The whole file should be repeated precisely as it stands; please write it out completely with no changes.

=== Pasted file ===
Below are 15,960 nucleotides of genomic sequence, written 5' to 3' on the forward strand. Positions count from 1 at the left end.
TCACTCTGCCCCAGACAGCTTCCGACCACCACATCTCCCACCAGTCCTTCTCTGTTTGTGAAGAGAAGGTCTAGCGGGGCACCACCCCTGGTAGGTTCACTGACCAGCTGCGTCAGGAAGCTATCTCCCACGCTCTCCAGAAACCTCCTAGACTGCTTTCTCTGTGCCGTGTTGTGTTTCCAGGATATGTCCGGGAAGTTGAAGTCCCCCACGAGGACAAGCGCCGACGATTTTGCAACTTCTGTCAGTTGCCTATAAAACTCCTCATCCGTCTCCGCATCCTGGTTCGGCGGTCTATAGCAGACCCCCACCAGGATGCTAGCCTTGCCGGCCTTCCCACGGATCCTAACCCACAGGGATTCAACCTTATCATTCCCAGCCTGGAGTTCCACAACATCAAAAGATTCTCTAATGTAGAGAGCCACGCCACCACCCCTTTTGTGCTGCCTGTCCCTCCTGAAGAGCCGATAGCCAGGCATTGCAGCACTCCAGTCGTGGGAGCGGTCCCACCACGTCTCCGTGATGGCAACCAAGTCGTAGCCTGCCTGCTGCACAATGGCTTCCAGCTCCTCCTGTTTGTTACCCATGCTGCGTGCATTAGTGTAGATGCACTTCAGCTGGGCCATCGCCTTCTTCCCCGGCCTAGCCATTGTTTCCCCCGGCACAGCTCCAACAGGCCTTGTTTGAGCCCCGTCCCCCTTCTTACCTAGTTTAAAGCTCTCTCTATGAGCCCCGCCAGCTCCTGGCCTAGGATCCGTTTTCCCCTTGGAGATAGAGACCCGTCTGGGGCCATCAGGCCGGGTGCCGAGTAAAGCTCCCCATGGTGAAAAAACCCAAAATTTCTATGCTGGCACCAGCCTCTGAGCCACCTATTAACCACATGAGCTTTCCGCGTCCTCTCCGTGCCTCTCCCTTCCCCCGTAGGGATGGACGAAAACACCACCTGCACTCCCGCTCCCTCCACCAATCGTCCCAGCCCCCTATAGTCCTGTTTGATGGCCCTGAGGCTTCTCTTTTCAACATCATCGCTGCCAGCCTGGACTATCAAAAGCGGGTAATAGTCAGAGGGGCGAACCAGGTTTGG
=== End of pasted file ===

Below are 15,960 nucleotides of genomic sequence, written 5' to 3' on the forward strand. Positions count from 1 at the left end.
TCACTCTGCCCCAGACAGCTTCCGACCACCACATCTCCCACCAGTCCTTCTCTGTTTGTGAAGAGAAGGTCTAGCGGGGCACCACCCCTGGTAGGTTCACTGACCAGCTGCGTCAGGAAGCTATCTCCCACGCTCTCCAGAAACCTCCTAGACTGCTTTCTCTGTGCCGTGTTGTGTTTCCAGGATATGTCCGGGAAGTTGAAGTCCCCCACGAGGACAAGCGCCGACGATTTTGCAACTTCTGTCAGTTGCCTATAAAACTCCTCATCCGTCTCCGCATCCTGGTTCGGCGGTCTATAGCAGACCCCCACCAGGATGCTAGCCTTGCCGGCCTTCCCACGGATCCTAACCCACAGGGATTCAACCTTATCATTCCCAGCCTGGAGTTCCACAACATCAAAAGATTCTCTAATGTAGAGAGCCACGCCACCACCCCTTTTGTGCTGCCTGTCCCTCCTGAAGAGCCGATAGCCAGGCATTGCAGCACTCCAGTCGTGGGAGCGGTCCCACCACGTCTCCGTGATGGCAACCAAGTCGTAGCCTGCCTGCTGCACAATGGCTTCCAGCTCCTCCTGTTTGTTACCCATGCTGCGTGCATTAGTGTAGATGCACTTCAGCTGGGCCATCGCCTTCTTCCCCGGCCTAGCCATTGTTTCCCCCGGCACAGCTCCAACAGGCCTTGTTTGAGCCCCGTCCCCCTTCTTACCTAGTTTAAAGCTCTCTCTATGAGCCCCGCCAGCTCCTGGCCTAGGATCCGTTTTCCCCTTGGAGATAGAGACCCGTCTGGGGCCATCAGGCCGGGTGCCGAGTAAAGCTCCCCATGGTGAAAAAACCCAAAATTTCTATGCTGGCACCAGCCTCTGAGCCACCTATTAACCACATGAGCTTTCCGCGTCCTCTCCGTGCCTCTCCCTTCCCCCGTAGGGATGGACGAAAACACCACCTGCACTCCCGCTCCCTCCACCAATCGTCCCAGCCCCCTATAGTCCTGTTTGATGGCCCTGAGGCTTCTCTTTTCAACATCATCGCTGCCAGCCTGGACTATCAAAAGCGGGTAATAGTCAGAGGGGCGAACCAGGTTTGG